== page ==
Ben Meisner, the current editor of Opinion250, was host of one of the top-ranked radio talk shows in the province. Ben refused to stop asking questions about the increasingly controversial, and suspicious, sale of the railway. He was ostracized by various local "leaders" who ganged up as cheerleaders and shills for the Liberal government. But he didn’t complain – he just stood his ground and refused to capitulate.

Ron East, a well-known and respected broadcaster, had been co-chair of local Liberal MLA Pat Bell’s election team. He had worked on the Liberal campaign with the understanding that, if elected, the new government would not sell the railway under any circumstances. When the news came of the sale, Ron broke with the government, local MLAs and Liberal Party functionaries, many of whom he had known for years, and opposed the sale on principle.

And then there was Paul Nettleton, local Liberal MLA, who actually split with the Liberal government over the privatization of BC Hydro, but who also came forward to oppose the sale of BC Rail. Paul, of course, was expelled from the Liberal Caucus, and eventually moved away from the region.

All three men became members of the Committee to Save BC Rail, speaking at meetings in Prince George, Quesnel and Williams Lake, with Ron East serving as spokesperson for the Committee.

There were many outside the region who also stuck their necks out in significant ways. One of those, of course, is Mary Mackie, also known as "BC Mary", who tirelessly worked over the years to catalogue all the news stories and analysis about the sale of the railway on her online blog, "The Legislature Raids".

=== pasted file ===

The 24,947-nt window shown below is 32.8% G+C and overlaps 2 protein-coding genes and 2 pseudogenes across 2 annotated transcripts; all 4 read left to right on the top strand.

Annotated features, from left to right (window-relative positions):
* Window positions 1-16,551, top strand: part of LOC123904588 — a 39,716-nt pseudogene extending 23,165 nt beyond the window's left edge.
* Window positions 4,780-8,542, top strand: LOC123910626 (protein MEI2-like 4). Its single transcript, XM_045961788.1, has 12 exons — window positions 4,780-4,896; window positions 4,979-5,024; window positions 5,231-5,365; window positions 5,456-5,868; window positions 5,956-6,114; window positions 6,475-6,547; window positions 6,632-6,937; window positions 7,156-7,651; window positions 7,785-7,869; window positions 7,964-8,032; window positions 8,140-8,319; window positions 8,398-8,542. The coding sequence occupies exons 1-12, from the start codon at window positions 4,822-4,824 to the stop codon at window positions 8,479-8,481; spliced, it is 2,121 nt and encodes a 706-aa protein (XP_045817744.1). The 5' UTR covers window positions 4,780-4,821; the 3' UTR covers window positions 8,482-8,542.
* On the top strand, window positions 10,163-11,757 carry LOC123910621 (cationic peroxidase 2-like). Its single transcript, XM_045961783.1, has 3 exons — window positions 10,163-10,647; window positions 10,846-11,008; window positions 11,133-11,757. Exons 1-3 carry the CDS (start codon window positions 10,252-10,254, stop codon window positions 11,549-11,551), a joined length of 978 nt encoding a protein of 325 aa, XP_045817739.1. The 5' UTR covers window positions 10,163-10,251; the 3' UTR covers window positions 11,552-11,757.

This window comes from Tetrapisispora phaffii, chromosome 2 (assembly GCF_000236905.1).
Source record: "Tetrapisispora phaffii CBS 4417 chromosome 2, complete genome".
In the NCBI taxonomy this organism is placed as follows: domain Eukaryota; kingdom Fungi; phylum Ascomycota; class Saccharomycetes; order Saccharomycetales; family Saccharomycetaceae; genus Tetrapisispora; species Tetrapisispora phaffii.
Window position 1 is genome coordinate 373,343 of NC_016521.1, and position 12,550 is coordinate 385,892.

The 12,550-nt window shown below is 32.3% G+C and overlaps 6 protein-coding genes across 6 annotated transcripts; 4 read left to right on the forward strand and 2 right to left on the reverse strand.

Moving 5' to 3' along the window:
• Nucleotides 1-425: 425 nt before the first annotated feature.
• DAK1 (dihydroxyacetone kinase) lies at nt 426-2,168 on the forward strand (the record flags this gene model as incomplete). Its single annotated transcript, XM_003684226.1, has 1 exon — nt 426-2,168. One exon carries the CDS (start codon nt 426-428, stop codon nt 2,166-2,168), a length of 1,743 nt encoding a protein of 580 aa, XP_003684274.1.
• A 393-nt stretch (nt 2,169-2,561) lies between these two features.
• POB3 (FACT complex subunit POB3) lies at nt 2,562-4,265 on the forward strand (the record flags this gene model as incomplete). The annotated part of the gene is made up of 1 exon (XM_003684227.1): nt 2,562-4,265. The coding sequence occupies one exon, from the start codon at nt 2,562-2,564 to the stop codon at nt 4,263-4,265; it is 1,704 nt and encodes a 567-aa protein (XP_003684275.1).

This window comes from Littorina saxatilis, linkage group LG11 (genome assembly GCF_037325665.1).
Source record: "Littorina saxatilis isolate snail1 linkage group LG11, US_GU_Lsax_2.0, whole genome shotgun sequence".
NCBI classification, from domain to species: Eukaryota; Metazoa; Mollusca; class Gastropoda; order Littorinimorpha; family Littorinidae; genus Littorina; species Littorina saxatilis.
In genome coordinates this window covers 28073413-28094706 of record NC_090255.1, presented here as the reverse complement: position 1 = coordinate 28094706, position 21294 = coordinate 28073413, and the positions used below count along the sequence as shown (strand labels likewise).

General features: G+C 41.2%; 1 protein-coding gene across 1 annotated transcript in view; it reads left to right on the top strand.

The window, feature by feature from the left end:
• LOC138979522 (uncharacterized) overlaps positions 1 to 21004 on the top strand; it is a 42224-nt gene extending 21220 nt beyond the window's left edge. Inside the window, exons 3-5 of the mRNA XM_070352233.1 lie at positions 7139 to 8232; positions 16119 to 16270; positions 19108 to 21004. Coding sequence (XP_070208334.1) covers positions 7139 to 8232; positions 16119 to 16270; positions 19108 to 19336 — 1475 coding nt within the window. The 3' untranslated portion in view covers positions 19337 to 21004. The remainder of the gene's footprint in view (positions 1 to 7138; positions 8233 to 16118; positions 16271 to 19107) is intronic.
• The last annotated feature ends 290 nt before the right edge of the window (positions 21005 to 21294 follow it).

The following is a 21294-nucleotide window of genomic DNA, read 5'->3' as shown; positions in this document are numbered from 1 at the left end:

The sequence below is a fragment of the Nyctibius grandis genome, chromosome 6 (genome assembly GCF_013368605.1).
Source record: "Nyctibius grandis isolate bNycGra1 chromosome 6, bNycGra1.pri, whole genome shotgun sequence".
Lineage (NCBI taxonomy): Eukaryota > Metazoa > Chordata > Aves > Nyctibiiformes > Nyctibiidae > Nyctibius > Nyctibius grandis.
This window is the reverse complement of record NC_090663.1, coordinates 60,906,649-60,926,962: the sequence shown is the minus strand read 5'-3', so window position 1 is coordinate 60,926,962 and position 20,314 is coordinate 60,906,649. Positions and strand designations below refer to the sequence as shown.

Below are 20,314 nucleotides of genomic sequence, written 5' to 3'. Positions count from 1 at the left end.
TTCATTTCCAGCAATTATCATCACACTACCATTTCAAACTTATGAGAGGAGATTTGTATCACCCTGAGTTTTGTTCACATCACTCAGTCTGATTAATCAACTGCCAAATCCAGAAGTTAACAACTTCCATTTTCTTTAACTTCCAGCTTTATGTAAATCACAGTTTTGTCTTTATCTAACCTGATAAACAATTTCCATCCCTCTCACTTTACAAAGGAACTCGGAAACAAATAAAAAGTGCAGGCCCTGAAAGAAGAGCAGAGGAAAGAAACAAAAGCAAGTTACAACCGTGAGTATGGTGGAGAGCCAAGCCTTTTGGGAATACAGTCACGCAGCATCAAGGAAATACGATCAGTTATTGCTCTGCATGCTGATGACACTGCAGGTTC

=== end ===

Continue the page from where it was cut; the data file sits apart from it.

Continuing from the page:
As a Vancouver-based columnist, Bill Tieleman wrote extensively on the scandal, to the point that his offices were even broken into under mysterious circumstances that appeared to be related to his coverage of the scandal.

Writer and activist Robin Matthews was the journalist who, by far, attended the most sessions of the BC Rail trial. For his fearless writing, he was threatened with expulsion from the Supreme Court chambers.

And the two opposition NDP MLAs Joy McPhail and Jenny Kwan stood up and hammered away at the government on the issue day after day in the provincial Legislature. Former Premier Bill Vander Zalm travelled up to the rally in Prince George and spoke out as well.

And the list goes on and on ...

The trial of the BC Rail defendants has ended as sordidly as it begun. Some are saying that the scandal is now over. And they may be right.

But the stench of corruption and betrayal by a government, and its cheerleaders and shills, will linger on through time. The Premier and his obedient MLAs, no matter how much they scrub, will never be able to remove the rotten odour from their legacy.

What will also remain is the memory of those who, coming from different backgrounds and political points of view, stood up for a principle, some doing so at great personal loss, never wavering in their opposition to the sale of a public railway that was a jewel in the crown of the province.

I believe that some day that jewel will come back to the people of this province. It may take many years or even many decades. But times change. Big rail companies come and go. Lying and corrupt governments fall.

But the people - and the principles they stand for – remain forever.

Peter Ewart is a columnist, writer and community activist based in Prince George, British Columbia. He is a regular contributer to